Islamization of the Discipline of Education

  1. The Concept of the Discipline of Education

    A Fields of knowledge are diversified, and touch upon almost every aspect of life and the universe, including the physical, societal, spiritual and material aspects. Various theories of knowledge are proposed by man to deal with its classification, acquisition and use in life situations. The discipline of education deals with the question of teaching and learning of various disciplines of knowledge by teachers and students with the hope of changing the behavior of the learner to adapt to society and develop the capabilities necessary to become an effective human being.

Towards Understanding Islamic Paradigm of Education

Islam represents a comprehensive code of civilization encompassing all the dimensions of human thought and life. A civilization experiences both rise and fall. It rises and enjoys continuous growth as long as it manages to lead its members to grow intellectually and morally. It falls when intellectual as well as moral growth of man reach the point of stagnation. Both growth and stagnation are indicative of the education system adopted by society. Similarly, Islam considers education a very essential tool to mould human thought and life. Its education system, as the history stands witness, has the potential to lead civilization to the pinnacle. Islamic system of education is composed of a clear objective of human recognition of God the ultimate reality and development of man at both intellectual and moral level. Fundamental principles of this system are: 1) unification of so called secular and religious curricula, 2) rational and critical approach in teaching and learning, 3) continuous process of research and development based on three point formula-----acquisition of available knowledge, application of observation and in-depth enquiry into the validity of the ideas incorporated in the existing knowledge and development of new form and substance of knowledge, 4) refurbishing and reorientation of disciplines of study, and 5) teacher-student close relationship governed by love, respect and other basic human values.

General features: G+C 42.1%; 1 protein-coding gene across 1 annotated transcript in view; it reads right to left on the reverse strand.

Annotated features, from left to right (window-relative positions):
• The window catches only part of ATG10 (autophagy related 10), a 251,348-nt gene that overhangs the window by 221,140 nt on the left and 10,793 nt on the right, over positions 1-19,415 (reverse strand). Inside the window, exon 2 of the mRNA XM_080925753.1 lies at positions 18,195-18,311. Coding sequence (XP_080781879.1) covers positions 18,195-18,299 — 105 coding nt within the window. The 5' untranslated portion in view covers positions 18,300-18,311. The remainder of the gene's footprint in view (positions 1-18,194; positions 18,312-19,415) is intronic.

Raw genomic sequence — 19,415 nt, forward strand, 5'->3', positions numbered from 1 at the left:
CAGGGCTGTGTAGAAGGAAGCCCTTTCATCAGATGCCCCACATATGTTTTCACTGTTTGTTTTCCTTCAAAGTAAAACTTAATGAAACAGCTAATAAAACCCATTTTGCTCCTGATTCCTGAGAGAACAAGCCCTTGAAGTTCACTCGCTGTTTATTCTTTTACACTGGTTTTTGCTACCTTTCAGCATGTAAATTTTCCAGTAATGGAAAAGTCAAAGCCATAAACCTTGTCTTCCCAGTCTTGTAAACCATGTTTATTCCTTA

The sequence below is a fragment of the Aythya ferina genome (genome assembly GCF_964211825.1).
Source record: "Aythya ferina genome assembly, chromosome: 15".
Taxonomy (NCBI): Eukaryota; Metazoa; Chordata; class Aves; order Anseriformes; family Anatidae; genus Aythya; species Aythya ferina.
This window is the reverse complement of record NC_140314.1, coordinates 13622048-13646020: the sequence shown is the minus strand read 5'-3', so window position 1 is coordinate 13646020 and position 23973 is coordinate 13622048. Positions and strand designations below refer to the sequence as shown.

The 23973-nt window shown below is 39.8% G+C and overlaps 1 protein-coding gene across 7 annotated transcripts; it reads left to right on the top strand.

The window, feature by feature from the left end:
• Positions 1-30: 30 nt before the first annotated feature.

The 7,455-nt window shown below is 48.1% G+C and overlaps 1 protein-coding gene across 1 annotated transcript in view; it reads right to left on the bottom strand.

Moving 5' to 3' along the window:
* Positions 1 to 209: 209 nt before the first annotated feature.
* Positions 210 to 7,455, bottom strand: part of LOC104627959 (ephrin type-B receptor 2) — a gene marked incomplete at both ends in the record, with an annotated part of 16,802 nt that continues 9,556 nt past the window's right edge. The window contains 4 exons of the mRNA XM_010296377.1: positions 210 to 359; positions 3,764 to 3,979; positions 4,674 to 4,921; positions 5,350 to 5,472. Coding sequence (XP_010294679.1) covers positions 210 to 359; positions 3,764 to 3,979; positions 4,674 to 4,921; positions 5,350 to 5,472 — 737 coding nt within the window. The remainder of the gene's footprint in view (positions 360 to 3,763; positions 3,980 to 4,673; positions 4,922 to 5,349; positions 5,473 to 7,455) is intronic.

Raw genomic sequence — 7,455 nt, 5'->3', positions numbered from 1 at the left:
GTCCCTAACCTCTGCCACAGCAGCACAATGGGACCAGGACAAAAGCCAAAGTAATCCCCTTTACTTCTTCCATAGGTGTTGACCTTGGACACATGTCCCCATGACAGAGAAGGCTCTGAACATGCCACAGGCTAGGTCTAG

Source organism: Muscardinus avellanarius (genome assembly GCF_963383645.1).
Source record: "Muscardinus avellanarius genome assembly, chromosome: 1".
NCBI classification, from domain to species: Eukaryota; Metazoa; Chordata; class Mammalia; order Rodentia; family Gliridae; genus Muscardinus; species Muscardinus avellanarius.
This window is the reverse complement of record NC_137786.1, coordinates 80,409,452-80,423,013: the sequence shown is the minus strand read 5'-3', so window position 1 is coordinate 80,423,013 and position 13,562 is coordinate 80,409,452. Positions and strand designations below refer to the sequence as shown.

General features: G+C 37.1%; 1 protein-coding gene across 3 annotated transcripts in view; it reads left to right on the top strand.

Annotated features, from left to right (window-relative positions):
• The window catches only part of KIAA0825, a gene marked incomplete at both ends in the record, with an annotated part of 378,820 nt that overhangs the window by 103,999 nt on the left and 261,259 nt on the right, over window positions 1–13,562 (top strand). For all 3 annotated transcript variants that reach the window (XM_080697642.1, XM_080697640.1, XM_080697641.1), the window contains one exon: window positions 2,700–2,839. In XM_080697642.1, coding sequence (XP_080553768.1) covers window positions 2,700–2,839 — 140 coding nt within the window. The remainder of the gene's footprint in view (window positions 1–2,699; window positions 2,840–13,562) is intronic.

Islamic Education in the United States: An Overview of Issues, Problems and Possible Approaches

This article, which I intend to be one of a series, will provide analysis of major issues and problems arising out of attempts to implement Islamic educational alternatives to American public schooling. The discussion begins by offering a brief overview of the current dilemma - a triumvirate of historical, theoretical and practical enigmas confronting Muslim schoolmen. A primary question that is common to Muslim-American school planners is scrutinized through a sub-set analysis focussing on some relevant and critical concerns to Muslim educators. From this starting point, future installments in this series will look at  practical cases that are representative of contemporary &orb in alternative Muslim school planning, design and implementation.

Conference on Knowledge across Cultures: Universities East and West

9 -12 Rabii al Akhir 1413 / 7-10 October 1992, Toronto, Canada

This conference was organized by the Ontario Institute for Studies in Education (OISE), Toronto, Canada. Approximately 166 participants, representing various disciplines and different countries, attended the eight plenary and twenty concurrent  sessions. Its purpose was to bring together Eastern and Western knowledge through culture via an exchange of ideas and deliberations, an exposition of theories, and an examination of the contributions of various cultures-mainly China’s-to human civilization.

The papers presented and the discussions that ensued were extremely enlightening and concentrated on the following issues: a) the contributions made to knowledge by specific cultures (mainly Chinese, Indian, and Muslim); b) knowledge transferred from the West to the East does not consider the attributes of the East; c) the East is responsible for finding ways to adapting its cultures to imported knowledge; and d) social science knowledge is better generated when social science –hers abandon natural science methodologies (i.e., realism and positivism) and recognize that the social sciences should be based on qualitative research.